Hillary Clinton's entire life has been bejewelled with sexism. Whether it was the country's scorn as she took a more untraditional approach to the First Lady role to prioritise her career whilst husband Bill was in the White House, or the more recent political shenanigans, she's put up with a lot of shit.
In her new book, What Happened, Clinton gives us the low-down on every step of the campaign trail, which also revealed an astonishing amount of time focused on her appearance. Calculated not once, but twice (out of sheer disbelief), the former presidential candidate wrote that she'd spent 600 hours in hair and make up. That's the equivalent of 25 straight days dedicated to how she looked. And we're agreeing with Clinton when she says that there's nothing more to put it down to than the sexist world that we live in.
'I’m not jealous of my male colleagues often, but I am when it comes to how they can just shower, shave, put on a suit and be ready to go. The few times I’ve gone out in public without makeup, it’s made the news,' Clinton wrote in her campaign memoir.
Clinton grimaces at how, even as polished and professional as she was, her appearance continued to be discussed more than the ideas that she had. Looking 'tired' was a press favourite whilst the Democrat worked tirelessly to try and secure the presidency. Had Clinton been male, would this have been a problem? Absolutely not.
Take her rival for the Democratic candidacy, Senator Bernie Sanders, for example. The Washington Post described him as wearing 'suits that look as if he pressed them under a mattress.' If that was Clinton's case, she wouldn't have even had a look-in at standing opposite him. Then, there's The Donald, sigh. Whilst the world was scrutinising Clinton's shade of lipstick, Trump showed his preference for scotch tape over a tie bar (yes, really), which given his years of suit-wearing, you'd have thought he'd know better. Clearly not.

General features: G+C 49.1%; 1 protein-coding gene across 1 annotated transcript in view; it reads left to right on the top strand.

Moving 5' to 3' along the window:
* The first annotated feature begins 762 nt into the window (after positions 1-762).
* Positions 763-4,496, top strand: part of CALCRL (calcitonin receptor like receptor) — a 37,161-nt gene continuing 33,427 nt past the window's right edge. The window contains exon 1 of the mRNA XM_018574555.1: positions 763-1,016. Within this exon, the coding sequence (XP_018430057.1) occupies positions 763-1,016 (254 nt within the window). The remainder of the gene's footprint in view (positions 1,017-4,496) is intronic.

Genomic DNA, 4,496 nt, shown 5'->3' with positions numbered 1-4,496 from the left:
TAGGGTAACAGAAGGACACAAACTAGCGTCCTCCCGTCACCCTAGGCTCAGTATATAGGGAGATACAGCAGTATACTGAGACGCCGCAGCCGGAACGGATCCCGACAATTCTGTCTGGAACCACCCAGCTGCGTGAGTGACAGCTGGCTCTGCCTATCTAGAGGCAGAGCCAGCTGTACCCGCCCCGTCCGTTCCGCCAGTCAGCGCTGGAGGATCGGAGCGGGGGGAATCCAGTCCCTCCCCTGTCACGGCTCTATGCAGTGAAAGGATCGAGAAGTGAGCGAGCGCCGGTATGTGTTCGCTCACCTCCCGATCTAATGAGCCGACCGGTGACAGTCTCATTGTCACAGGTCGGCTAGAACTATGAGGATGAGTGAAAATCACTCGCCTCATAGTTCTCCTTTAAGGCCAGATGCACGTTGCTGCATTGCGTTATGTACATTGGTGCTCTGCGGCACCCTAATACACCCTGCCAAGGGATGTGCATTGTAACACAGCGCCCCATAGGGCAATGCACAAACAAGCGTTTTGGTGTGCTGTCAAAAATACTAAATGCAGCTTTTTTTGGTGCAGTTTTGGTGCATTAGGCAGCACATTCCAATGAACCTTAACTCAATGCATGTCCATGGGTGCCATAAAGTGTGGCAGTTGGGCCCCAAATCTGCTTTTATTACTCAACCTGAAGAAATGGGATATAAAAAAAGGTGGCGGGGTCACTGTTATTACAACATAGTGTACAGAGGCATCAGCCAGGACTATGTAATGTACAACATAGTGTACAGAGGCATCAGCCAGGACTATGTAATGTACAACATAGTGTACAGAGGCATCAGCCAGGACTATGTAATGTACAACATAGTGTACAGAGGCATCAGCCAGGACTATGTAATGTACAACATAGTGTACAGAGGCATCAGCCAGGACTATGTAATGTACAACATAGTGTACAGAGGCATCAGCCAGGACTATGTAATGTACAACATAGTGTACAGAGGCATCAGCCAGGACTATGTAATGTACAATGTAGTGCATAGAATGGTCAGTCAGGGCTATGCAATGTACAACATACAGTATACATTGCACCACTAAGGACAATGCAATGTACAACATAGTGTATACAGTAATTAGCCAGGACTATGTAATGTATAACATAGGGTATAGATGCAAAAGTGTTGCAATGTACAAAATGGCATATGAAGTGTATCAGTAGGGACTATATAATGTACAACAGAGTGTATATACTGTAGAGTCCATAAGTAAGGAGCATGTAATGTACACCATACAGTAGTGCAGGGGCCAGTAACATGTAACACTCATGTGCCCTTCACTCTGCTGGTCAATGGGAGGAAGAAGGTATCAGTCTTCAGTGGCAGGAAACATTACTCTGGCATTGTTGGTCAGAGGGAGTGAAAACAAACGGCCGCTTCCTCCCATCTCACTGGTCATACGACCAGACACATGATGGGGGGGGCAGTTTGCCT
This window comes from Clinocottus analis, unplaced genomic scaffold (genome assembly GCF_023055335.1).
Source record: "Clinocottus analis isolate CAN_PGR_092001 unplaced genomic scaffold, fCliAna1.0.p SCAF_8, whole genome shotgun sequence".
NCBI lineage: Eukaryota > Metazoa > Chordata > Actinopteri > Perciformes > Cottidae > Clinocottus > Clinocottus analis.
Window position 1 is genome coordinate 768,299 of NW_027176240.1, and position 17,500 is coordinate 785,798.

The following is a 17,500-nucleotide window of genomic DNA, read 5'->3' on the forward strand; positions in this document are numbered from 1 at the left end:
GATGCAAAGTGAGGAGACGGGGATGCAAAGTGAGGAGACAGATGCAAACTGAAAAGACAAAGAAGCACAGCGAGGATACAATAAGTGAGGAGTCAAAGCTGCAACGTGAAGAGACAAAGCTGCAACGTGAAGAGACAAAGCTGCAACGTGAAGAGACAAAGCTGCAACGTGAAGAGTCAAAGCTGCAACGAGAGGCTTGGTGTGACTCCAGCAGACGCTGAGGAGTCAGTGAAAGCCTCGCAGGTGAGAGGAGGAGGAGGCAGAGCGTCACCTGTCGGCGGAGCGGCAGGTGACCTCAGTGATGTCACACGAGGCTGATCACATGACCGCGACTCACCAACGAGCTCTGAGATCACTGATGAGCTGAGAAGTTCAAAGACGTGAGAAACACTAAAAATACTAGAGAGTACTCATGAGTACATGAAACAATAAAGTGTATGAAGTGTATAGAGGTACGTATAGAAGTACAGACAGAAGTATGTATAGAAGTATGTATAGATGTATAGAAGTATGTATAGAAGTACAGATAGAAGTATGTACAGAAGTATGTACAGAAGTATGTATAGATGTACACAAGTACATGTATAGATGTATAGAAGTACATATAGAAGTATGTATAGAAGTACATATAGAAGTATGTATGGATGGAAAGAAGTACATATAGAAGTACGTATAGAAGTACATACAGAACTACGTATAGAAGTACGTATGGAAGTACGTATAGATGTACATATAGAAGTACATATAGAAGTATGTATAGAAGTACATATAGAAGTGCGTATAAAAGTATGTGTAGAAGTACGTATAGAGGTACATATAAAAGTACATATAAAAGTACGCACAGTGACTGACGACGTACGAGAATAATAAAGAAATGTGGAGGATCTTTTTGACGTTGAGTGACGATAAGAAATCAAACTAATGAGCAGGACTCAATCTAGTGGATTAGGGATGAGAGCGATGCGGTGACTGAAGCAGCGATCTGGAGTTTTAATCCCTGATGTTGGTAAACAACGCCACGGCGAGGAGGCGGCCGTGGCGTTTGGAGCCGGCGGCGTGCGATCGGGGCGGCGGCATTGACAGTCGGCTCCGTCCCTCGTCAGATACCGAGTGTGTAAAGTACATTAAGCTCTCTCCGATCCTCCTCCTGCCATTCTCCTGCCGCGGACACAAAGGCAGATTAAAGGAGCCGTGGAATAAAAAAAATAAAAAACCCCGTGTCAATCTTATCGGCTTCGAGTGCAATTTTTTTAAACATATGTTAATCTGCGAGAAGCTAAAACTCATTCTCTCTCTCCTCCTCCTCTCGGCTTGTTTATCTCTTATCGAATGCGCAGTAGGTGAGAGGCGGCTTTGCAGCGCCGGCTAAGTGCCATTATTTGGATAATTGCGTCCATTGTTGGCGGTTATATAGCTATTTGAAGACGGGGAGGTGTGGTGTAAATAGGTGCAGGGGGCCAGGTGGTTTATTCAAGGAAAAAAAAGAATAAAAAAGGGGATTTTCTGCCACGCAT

All of this highlights modern-day sexism and the importance of a woman's appearance within a professional - and political - environment, where being pretty or put together takes precedent over what's coming out of her mouth. So for those who think that women have equal rights because a woman got 'that close to the White House', you're wrong. For those who think that Trump had the same pressures as Clinton during the presidential campaign, you're wrong.
Hair and make up is fun, but it shouldn't be a pre-requisite to be a woman, to be a professional, to be in a position of power regardless of what society wants us to believe. But from sexism to beauty standards, a woman's level of attractiveness still seems to be the most important thing about her, which goes to show we still have a long way to go.
Editor-in-chief / dog mum / part-time Disney princess